Buried Child

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Failure and the American Dream Theme Analysis

Themes and Colors
Family and Its Demise Theme Icon
Failure and the American Dream Theme Icon
The Presence of the Past Theme Icon
Rituals Theme Icon
Religion Theme Icon
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Failure and the American Dream Theme Icon

Each of the members of the family in Buried Child is in some way a representation of a failed attempt at achieving different parts of the “American Dream”—prosperity, freedom, family, and happiness, usually represented by owning one’s home and raising a family. Dodge was once a prosperous farmer but his farm is now in utter disrepair, and according to him has not produced anything in years. Now basically immobile from illness, alcoholism, and old age, he lives in bitterness, entirely subject to the whims of others. Further, his act of murdering the incestuous baby of Tilden and Halie is what led to the failure of his family: his morality as father figure did not support his family, and instead it was so harsh that it destroyed it.

Halie sought the American dream in her family and its continuation, yet an intense admiration for her football-playing son, Tilden, led to a sexually inappropriate relationship with him. Now, the repercussions of that act have resulted in her family falling apart: two of her children are alive but burned out, and at least one more is dead. She experiences extreme discontentment in her marriage, and to escape uses a mixture of hypocritical religiousness and promiscuity, as well as a nostalgia so great it might be better described as fantasy.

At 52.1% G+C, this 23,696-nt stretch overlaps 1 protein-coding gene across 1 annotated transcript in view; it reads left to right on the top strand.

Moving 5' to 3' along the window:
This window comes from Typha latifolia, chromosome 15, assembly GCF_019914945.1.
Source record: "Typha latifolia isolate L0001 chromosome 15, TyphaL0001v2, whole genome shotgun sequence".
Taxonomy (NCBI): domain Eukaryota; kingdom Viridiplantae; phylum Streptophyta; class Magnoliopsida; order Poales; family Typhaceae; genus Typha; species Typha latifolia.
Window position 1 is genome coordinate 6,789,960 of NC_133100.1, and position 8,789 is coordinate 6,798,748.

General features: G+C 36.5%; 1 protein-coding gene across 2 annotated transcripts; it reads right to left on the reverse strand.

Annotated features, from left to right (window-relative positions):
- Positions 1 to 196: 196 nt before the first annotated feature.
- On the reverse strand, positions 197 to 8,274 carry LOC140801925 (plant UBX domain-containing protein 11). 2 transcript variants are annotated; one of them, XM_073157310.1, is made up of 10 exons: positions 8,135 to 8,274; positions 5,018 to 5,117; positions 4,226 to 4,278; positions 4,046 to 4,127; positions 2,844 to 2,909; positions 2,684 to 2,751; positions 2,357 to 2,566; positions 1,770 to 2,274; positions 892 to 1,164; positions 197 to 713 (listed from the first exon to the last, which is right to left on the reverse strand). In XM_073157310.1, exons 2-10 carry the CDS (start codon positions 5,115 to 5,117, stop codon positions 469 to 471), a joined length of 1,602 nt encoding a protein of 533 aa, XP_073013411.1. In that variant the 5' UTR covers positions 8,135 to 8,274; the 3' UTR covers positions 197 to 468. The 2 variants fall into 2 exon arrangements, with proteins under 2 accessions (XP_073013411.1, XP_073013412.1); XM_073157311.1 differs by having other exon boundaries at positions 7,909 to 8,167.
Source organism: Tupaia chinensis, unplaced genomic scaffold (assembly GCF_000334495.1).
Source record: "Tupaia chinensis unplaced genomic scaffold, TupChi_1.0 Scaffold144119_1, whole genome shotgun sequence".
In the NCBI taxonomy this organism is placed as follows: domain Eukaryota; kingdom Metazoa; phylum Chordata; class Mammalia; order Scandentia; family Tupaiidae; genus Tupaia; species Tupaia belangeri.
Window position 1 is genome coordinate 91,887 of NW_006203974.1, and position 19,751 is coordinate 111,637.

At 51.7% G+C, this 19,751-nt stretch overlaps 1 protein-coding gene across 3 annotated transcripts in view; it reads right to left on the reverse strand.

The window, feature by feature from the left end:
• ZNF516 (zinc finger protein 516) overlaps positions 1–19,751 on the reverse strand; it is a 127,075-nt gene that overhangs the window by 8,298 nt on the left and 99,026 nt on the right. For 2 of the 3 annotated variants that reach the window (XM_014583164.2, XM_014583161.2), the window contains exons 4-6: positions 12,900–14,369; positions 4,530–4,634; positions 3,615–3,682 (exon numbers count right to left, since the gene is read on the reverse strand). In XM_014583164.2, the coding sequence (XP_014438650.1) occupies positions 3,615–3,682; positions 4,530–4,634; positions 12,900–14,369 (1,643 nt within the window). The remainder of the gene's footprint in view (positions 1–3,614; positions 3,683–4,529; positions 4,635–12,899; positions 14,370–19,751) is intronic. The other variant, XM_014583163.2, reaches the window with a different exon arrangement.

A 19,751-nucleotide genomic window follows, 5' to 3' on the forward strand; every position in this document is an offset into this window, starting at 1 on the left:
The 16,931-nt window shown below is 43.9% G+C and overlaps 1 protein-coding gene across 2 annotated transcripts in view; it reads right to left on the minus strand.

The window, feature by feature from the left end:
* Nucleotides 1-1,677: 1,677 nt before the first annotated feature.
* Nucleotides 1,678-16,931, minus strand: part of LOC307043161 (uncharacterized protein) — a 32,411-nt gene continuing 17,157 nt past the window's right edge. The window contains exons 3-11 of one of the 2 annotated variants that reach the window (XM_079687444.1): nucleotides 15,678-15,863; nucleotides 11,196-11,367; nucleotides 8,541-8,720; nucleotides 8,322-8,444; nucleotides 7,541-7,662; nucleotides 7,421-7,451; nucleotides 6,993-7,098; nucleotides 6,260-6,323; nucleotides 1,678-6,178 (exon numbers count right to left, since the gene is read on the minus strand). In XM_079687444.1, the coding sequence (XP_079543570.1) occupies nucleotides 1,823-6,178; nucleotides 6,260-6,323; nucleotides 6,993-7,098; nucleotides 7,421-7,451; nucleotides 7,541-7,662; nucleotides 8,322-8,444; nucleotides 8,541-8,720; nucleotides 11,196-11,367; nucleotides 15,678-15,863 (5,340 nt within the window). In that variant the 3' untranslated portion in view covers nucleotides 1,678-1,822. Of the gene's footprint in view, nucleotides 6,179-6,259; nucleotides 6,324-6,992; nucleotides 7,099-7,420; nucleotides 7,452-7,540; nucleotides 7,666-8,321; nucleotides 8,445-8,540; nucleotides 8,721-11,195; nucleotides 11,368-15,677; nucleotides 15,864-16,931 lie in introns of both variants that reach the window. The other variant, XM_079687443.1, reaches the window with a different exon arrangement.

Tilden had at one time left the farm for New Mexico, presumably in search of some kind of autonomy after the murder of his incestuous child, but has returned under hazy but nefarious circumstances. He is seemingly mentally disturbed and is treated like a child. Tilden’s choice to leave the farm and his mandated return to it represent a failure to go out and secure his own prosperity and freedom. Likewise Bradley, the middle son, would perhaps have been capable of taking over and operating the farm, but he lost a leg, and because of this, is unable to assume the leadership role he desires. His physical impairment makes it difficult for him to live autonomously and happily, and he takes his bitterness out on his family.

At the outset, Vince seems to be the character most likely to break out of the pattern of failure and stagnation in his family. Vince is an artist with a beautiful, intelligent girlfriend, and he has left rural Illinois to pursue a music career. The story of his escape from Illinois to the city to pursue his dream of playing saxophone in many ways embodies the modern American dream. Yet he returns to visit his family and tries to connect to his past—and though what he finds is horrific, he cannot escape its pull. At the end of the play, even though Vince will presumably assume the leadership role at the farm—another embodiment of the American Dream—he has also given up his relationship with his girlfriend Shelly, his own personal dreams, and perhaps even his sanity.

Though the play focuses directly on this single family and makes no wider claims, there is a sense that through the play Shepard may be portraying these failures to warn his audience against buying into the cultural ideal of the American Dream at all. The play seems to suggest that it’s not simply that these characters failed to achieve the American Dream, but rather that the dream itself is false and unobtainable—or at least it’s never as ideal as it seems from the outside.

Failure and the American Dream ThemeTracker